Other suggested parking spots: Tulane Library, Audubon Blvd, Calhoun St (though it may be a walk).

Didion INFO:

In 2007, Didion was honored with the National Book Foundation’s prestigious Medal for Distinguished Contribution to American Letters, joining the ranks of literary legends like Norman Mailer, Arthur Miller, Eudora Welty, Philip Roth and John Updike.

Didion’s visit is the third in Tulane’s annual Great Writer Series, sponsored by the Creative Writing Fund of the Department of English. Since its establishment in 2006, the Creative Writing Fund has enhanced literary programming both at Tulane and in New Orleans, hosting visits by Toni Morrison in 2007 and Salman Rushdie in 2008.

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Claire Messud: If You Don’t Know Her, You Should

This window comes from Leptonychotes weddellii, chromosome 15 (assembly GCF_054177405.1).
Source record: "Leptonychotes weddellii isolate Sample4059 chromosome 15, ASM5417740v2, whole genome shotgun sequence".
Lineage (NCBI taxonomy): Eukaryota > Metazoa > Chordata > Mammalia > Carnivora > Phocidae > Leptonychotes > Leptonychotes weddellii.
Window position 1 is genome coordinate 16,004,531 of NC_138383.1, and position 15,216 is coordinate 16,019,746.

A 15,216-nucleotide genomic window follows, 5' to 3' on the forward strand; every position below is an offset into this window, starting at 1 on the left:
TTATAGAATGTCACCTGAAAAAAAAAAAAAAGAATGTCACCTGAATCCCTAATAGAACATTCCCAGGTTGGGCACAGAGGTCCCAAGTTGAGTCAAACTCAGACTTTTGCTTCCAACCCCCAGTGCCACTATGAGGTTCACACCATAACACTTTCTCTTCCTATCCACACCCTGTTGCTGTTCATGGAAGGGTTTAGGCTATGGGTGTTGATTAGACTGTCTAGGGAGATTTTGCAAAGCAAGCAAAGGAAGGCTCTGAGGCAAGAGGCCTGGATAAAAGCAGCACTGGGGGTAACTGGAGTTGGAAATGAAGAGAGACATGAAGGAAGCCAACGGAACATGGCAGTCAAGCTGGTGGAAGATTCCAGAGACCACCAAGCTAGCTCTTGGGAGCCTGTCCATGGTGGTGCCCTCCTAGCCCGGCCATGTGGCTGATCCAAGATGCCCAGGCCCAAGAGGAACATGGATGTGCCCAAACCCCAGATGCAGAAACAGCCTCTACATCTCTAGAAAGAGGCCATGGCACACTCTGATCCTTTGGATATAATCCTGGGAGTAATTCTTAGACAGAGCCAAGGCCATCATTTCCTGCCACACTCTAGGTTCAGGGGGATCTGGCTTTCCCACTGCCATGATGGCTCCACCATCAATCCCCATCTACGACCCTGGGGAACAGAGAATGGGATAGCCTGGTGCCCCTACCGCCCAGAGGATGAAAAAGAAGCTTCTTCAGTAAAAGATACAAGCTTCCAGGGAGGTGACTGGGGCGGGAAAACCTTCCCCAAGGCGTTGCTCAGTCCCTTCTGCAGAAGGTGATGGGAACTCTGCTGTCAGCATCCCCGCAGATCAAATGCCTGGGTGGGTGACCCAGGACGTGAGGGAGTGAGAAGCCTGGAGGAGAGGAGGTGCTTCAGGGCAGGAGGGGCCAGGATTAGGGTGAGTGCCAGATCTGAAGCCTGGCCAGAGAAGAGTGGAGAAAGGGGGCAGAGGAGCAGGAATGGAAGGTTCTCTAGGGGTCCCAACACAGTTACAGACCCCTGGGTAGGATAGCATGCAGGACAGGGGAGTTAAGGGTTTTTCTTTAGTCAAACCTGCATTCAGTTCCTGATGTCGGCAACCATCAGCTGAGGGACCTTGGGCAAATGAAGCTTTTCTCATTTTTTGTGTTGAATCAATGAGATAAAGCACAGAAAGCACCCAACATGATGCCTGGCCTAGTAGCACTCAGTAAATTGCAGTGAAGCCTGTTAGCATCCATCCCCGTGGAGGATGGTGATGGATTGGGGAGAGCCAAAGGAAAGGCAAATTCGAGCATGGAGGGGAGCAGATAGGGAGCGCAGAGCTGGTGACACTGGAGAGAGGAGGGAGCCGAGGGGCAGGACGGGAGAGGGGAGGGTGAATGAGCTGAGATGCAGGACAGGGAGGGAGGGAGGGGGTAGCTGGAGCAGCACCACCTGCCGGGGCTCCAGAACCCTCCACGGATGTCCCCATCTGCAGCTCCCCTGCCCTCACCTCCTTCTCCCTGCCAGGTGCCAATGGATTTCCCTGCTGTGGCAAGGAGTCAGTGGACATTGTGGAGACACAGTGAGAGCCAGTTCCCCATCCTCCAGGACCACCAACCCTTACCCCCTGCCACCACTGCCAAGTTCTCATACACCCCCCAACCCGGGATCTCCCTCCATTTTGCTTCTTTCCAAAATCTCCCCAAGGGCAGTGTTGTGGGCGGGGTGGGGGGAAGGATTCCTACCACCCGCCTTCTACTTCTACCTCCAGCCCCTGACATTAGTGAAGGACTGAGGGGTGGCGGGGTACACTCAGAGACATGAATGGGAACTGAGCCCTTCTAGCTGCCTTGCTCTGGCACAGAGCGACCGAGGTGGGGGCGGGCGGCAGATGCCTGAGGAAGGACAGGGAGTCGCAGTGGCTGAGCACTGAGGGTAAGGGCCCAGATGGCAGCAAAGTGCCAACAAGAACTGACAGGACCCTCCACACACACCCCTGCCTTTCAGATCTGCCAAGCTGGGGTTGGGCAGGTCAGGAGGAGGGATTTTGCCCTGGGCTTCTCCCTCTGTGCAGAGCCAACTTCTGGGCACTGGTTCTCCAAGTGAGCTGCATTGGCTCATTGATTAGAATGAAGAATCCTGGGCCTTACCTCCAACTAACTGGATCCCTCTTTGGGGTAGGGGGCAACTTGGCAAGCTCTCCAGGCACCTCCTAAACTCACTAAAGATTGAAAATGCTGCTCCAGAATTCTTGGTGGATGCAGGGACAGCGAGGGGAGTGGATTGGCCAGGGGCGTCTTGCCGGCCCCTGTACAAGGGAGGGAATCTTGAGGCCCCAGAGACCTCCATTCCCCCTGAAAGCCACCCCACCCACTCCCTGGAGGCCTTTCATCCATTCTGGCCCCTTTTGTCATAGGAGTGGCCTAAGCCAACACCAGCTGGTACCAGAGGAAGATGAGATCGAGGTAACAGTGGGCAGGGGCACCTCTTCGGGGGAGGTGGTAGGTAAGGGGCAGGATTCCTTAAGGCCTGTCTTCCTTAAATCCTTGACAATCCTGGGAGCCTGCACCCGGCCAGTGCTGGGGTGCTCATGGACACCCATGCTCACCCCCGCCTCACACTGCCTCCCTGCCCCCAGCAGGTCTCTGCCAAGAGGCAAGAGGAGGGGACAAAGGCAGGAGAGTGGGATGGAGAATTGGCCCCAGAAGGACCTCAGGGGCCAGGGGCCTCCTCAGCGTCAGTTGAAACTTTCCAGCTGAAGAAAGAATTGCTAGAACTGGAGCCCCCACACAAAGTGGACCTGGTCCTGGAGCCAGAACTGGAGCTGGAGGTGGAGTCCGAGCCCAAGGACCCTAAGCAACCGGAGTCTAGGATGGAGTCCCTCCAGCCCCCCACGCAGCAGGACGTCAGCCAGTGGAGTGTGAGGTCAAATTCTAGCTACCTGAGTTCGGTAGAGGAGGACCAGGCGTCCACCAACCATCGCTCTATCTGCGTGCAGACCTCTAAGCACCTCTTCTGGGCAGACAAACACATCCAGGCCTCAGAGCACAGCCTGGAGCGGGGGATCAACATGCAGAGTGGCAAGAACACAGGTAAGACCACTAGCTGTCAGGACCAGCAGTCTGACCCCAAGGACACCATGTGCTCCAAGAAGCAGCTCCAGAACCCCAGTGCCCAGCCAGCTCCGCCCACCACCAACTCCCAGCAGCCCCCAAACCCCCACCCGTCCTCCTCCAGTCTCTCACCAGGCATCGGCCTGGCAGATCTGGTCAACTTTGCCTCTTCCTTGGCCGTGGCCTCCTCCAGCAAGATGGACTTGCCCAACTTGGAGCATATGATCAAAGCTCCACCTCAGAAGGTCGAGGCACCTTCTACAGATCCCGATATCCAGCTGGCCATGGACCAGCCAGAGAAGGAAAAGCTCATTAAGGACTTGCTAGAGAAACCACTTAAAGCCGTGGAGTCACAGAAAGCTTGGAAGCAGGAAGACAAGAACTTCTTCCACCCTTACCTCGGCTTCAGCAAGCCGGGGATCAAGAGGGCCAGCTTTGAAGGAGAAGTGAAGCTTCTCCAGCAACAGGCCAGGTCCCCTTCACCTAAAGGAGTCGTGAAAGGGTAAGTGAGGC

Claire Messud, the current Zale Writer-In-Residence at Tulane University, gave a reading this past Monday, March 9th, from her novel The Emperor’s Children. She stayed to sign books and chat after her reading, more than willing to talk with anyone and everyone, and doing so with a wide smile. On Thursday evening, Professor Paula Morris interviewed her, asking questions about her writing, and how she came to be a novelist.
Born in Toulon, France, Messud is the daughter of a French-Algerian and his Canadian wife. Her interest in her Algerian heritage is reflected in her 1999 novel The Last Life, which tells the story of 3 generations of a French-Algerian family. Told from the point of view of a teenage girl, Sagesse, the story is at times poignant and precise, imbued with distinct voices for each of its characters. As for the author’s voice, Messud speaks softly, almost timidly, and corrects herself as she talks. She writes by hand, on graph paper, with an ultrafine-tipped pen, and types portions of her manuscripts as she progresses.